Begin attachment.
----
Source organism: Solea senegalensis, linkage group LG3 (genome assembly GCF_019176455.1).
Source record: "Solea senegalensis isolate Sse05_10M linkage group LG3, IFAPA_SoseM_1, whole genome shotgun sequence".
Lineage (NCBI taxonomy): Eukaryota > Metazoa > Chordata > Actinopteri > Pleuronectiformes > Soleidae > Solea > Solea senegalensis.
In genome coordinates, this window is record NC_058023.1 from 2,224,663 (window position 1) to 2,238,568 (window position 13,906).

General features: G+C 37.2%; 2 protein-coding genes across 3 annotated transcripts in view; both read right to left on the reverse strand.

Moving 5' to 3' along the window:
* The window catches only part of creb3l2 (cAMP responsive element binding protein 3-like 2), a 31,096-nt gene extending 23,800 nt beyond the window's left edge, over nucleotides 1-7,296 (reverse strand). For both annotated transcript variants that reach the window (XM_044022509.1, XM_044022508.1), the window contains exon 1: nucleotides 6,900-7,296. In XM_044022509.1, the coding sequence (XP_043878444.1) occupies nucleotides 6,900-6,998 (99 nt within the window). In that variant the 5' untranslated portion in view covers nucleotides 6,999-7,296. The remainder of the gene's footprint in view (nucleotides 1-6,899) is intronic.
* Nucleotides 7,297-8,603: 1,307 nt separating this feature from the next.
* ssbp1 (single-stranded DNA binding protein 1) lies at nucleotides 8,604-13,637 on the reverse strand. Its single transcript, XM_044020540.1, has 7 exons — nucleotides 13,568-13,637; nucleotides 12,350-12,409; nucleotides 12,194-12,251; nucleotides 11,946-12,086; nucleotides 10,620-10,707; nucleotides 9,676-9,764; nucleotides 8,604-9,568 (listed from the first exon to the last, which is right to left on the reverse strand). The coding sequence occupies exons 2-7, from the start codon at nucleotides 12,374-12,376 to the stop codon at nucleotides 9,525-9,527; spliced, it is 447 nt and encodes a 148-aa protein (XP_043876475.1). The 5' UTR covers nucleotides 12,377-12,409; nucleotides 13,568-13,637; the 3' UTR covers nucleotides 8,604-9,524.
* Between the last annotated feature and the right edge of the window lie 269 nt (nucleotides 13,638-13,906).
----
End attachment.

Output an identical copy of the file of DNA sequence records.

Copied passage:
Source organism: Solea senegalensis, linkage group LG3 (genome assembly GCF_019176455.1).
Source record: "Solea senegalensis isolate Sse05_10M linkage group LG3, IFAPA_SoseM_1, whole genome shotgun sequence".
Lineage (NCBI taxonomy): Eukaryota > Metazoa > Chordata > Actinopteri > Pleuronectiformes > Soleidae > Solea > Solea senegalensis.
In genome coordinates, this window is record NC_058023.1 from 2,224,663 (window position 1) to 2,238,568 (window position 13,906).

General features: G+C 37.2%; 2 protein-coding genes across 3 annotated transcripts in view; both read right to left on the reverse strand.

Moving 5' to 3' along the window:
* The window catches only part of creb3l2 (cAMP responsive element binding protein 3-like 2), a 31,096-nt gene extending 23,800 nt beyond the window's left edge, over nucleotides 1-7,296 (reverse strand). For both annotated transcript variants that reach the window (XM_044022509.1, XM_044022508.1), the window contains exon 1: nucleotides 6,900-7,296. In XM_044022509.1, the coding sequence (XP_043878444.1) occupies nucleotides 6,900-6,998 (99 nt within the window). In that variant the 5' untranslated portion in view covers nucleotides 6,999-7,296. The remainder of the gene's footprint in view (nucleotides 1-6,899) is intronic.
* Nucleotides 7,297-8,603: 1,307 nt separating this feature from the next.
* ssbp1 (single-stranded DNA binding protein 1) lies at nucleotides 8,604-13,637 on the reverse strand. Its single transcript, XM_044020540.1, has 7 exons — nucleotides 13,568-13,637; nucleotides 12,350-12,409; nucleotides 12,194-12,251; nucleotides 11,946-12,086; nucleotides 10,620-10,707; nucleotides 9,676-9,764; nucleotides 8,604-9,568 (listed from the first exon to the last, which is right to left on the reverse strand). The coding sequence occupies exons 2-7, from the start codon at nucleotides 12,374-12,376 to the stop codon at nucleotides 9,525-9,527; spliced, it is 447 nt and encodes a 148-aa protein (XP_043876475.1). The 5' UTR covers nucleotides 12,377-12,409; nucleotides 13,568-13,637; the 3' UTR covers nucleotides 8,604-9,524.
* Between the last annotated feature and the right edge of the window lie 269 nt (nucleotides 13,638-13,906).